Research has shown that 20% of toddlers under the age of four do in fact suffer from vision problems. Much like children need to learn to walk and talk, they need to develop their visual acuity before they can make sense of their surroundings. But by the time a parent usually notices their child has a visual problem, the child’s visual acuity has reduced by more than 60%.
“Early detection of visual problems, eye conditions and early intervention is therefore critical in babies and young children”, says Inge Loubser, an optometrist of Mellins i-Style.
Although a newborn’s eyes are able to see as soon as it is born, vision is not nearly as advanced as that of an adult. At this stage your baby’s eyes are still evolving and cannot fully identify surroundings, they need to ‘learn’ how to see. Newborn babies first have to develop their own visual acuity, i.e. the skill that will allow their eyes to recognise certain details and to identify an object. Poor vision and impaired eye development, however, can severely delay your baby’s development and progress.
Early detection of any visual impairment is paramount in order to ensure that babies and toddlers are able to experience 20/20 vision as soon as possible. If you suspect any significant developmental delays, it is essential that you book a professional eye examination for your baby or toddler.
“If you suspect any significant developmental delays, it is essential that you book a professional eye examination for your baby or toddler.”
The importance of eye tests in babies
A newborn baby’s general eye health must be checked by a paediatrician or family doctor (general practitioner) at the hospital’s baby clinic. High-risk newborns (including premature babies) with a family history of eye problems or obvious eye abnormalities must be examined by an ophthalmologist.
“Today we are seeing many more infants with Retinopathy of Prematurity (ROP) than before and this is likely to continue as neonates of very low birth weight are routinely kept alive. Infants born to mothers that were substance abusers during their pregnancy, are also at an increased risk of prematurity and therefore also more likely to develop ROP,” says Inge.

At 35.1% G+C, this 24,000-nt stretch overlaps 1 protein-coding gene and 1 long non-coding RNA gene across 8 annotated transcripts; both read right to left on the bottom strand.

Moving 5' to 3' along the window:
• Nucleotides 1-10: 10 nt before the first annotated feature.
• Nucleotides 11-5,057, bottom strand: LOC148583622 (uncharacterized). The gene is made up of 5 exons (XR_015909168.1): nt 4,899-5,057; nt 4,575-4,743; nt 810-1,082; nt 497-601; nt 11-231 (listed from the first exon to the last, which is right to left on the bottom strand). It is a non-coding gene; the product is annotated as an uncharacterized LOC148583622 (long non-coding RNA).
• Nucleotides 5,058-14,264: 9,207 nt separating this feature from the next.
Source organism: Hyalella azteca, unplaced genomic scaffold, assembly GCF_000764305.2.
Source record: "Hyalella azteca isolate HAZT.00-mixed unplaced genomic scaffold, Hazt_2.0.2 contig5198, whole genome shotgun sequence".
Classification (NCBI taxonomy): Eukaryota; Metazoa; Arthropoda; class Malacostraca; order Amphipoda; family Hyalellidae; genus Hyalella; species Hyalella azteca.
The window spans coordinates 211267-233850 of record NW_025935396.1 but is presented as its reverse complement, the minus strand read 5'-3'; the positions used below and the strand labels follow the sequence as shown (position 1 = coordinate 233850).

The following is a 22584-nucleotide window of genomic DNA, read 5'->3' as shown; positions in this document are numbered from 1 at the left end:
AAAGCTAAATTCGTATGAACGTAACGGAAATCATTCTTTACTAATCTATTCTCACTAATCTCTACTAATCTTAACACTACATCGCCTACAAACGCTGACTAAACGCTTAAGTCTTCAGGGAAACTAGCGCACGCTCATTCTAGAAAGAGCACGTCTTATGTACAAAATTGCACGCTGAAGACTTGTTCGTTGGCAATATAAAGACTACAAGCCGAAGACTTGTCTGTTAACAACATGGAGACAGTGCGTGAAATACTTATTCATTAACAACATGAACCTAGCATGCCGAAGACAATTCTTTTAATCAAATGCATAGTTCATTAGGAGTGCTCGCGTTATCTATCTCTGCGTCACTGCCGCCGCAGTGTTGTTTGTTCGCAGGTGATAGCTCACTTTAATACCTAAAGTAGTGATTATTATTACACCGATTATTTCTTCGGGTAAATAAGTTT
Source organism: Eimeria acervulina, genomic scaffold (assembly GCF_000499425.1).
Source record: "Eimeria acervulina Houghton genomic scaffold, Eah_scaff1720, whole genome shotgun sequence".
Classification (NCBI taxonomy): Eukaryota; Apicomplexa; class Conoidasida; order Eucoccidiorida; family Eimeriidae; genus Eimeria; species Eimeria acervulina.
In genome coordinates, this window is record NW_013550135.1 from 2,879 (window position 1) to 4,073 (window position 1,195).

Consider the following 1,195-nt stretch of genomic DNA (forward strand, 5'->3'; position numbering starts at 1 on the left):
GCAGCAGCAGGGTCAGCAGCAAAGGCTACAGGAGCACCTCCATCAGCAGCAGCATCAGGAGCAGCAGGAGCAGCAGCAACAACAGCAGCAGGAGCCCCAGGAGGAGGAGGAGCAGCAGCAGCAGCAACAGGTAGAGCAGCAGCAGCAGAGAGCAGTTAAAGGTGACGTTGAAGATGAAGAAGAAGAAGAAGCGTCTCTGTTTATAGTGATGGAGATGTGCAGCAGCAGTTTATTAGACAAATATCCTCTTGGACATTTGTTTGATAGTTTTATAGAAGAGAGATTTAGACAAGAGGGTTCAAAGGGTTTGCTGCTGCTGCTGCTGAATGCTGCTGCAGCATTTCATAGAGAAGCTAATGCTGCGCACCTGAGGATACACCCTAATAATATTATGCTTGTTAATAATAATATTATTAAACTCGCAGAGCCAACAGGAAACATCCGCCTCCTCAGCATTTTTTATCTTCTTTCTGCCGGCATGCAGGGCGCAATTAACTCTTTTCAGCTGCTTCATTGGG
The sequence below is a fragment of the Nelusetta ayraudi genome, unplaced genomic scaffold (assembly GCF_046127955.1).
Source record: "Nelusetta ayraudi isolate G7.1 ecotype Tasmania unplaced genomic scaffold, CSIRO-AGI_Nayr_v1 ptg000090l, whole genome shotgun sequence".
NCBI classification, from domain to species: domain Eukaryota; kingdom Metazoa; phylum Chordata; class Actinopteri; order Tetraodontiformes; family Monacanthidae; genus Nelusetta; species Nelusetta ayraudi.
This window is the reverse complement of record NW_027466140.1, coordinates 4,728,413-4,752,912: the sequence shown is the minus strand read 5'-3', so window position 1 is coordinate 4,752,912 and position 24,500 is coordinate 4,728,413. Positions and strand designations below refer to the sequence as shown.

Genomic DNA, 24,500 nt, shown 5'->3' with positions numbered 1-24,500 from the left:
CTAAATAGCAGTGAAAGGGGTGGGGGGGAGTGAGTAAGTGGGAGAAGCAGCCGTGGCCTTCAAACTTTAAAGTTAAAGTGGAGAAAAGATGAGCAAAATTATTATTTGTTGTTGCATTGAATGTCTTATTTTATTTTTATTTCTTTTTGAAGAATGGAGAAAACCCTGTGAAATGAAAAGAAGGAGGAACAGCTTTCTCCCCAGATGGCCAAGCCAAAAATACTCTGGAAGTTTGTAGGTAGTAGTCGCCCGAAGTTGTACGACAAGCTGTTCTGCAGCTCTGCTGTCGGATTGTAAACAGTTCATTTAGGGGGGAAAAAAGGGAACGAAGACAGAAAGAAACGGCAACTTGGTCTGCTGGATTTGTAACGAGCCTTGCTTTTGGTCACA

ROP is a retinal vascular disease and is associated with supplemental oxygenation. It has subsequently led to a reduction in the frequency and degree of supplemental oxygenation given to premature newborns, which decreased the incidence of ROP, but led to increased morbidity and mortality.
The onset of ROP is likely to begin 32 to 42 weeks from the time of conception and the child should therefore be examined shortly after this time by a paediatric ophthalmologist. It is necessary to follow infants at risk of ROP for six months or longer after birth.
It is often difficult to perform an adequate examination on a tiny, crying infant. Eye drops are instilled to dilate the newborn’s pupil (the ‘window’ into the eye). An indirect ophthalmoscope is used, which has a special lens that sends a bright light into the eye, enabling the doctor to examine the fundus (the interior lining of the eyeball).
During the first year, all infants, as part of a routine examination, must undergo an eye health screening test by a paediatrician or family doctor.
Where can parents go for help?
Eye care and eye examinations should be part of your child’s routine medical care and there are different doctors offering eye care. See here for an explanation of the different titles:
For more eye care tips and advice visit www.mellins.co.za